Many employers provide generous life assurance arrangements for their employees. These schemes typically pay out lump sum death benefits following the death of the member in service. Usually the benefits will be provided under an insurance policy.

It is beneficial for life schemes to be established by a legal trust. This means where death benefits are paid out following a death the cash benefit can be paid outside of the member's estate free of inheritance tax.

These schemes can be treated as tax registered schemes with HM Revenue & Customs, or non-registered schemes (also called expected schemes) where the underlying benefits will not count towards the member's lifetime allowance (which is his UK tax limit on tax relievable pension saving) which is currently £1.25 million.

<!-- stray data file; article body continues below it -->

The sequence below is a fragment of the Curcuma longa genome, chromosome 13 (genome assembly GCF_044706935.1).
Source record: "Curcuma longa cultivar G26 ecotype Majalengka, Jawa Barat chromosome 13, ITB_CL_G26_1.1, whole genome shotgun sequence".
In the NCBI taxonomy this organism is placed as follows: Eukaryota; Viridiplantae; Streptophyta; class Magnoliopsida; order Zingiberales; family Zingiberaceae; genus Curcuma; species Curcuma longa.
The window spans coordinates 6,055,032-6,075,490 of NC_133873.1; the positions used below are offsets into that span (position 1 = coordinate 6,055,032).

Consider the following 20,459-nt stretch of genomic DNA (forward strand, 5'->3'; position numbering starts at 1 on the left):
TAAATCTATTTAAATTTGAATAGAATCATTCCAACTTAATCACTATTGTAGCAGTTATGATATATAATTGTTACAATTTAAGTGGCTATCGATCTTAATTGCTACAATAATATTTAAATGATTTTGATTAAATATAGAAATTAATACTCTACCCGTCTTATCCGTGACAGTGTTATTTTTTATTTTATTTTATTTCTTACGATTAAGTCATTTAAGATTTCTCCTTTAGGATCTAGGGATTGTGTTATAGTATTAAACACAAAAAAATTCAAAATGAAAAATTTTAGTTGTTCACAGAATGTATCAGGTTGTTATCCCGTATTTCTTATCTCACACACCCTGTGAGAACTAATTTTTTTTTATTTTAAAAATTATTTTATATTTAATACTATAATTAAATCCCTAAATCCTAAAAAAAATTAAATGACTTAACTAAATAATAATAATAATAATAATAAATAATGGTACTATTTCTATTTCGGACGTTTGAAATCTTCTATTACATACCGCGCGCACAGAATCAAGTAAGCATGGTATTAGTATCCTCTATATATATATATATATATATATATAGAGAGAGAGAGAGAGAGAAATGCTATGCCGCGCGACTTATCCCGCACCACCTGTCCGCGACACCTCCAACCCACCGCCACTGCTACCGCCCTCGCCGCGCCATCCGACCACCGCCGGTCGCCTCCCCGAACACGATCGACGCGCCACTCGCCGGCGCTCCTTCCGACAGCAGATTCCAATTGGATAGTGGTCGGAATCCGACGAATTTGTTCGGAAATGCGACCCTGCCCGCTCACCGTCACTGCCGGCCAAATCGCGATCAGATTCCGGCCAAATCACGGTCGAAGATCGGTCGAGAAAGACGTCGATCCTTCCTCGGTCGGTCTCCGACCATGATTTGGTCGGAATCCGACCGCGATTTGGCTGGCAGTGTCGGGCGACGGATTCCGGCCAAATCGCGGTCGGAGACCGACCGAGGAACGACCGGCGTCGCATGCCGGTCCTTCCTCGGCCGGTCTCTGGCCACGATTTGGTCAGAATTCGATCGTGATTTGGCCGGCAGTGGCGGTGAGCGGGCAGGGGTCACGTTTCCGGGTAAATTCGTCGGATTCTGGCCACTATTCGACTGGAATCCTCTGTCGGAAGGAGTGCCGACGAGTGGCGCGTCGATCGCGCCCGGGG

People with large pension pots (including people with sizeable accrued benefits under final salary pension schemes) may have taken steps to protect their pension savings by applying for special types of tax protection, called enhanced or fixed protection. The protection is against the tax penalties associated with accuring pension benefits in excess of the lifetime allowance cap.

Where employers make changes to their registered life schemes they need help to avoid risks. Some pitfalls include:

  • Shattering the tax protections for protected employees where they are admitted as members of a new registered life scheme. These employees should only be admitted as members of excepted arrangements.
  • Missing documentation - the trust document is required for the trustees to administer the trust and be able to pay out the benefits free of inheritance tax. A member booklet or policy summary is not enough.
  • Differences between the benefits described by the trust documents and the underlying policy. This can lead to a funding shortfall for the employer following a member's death. 
  • Inadequate powers in the trust documentation to effectively administer the scheme, including powers to establish separate children's trusts for beneficiaries following a member's death.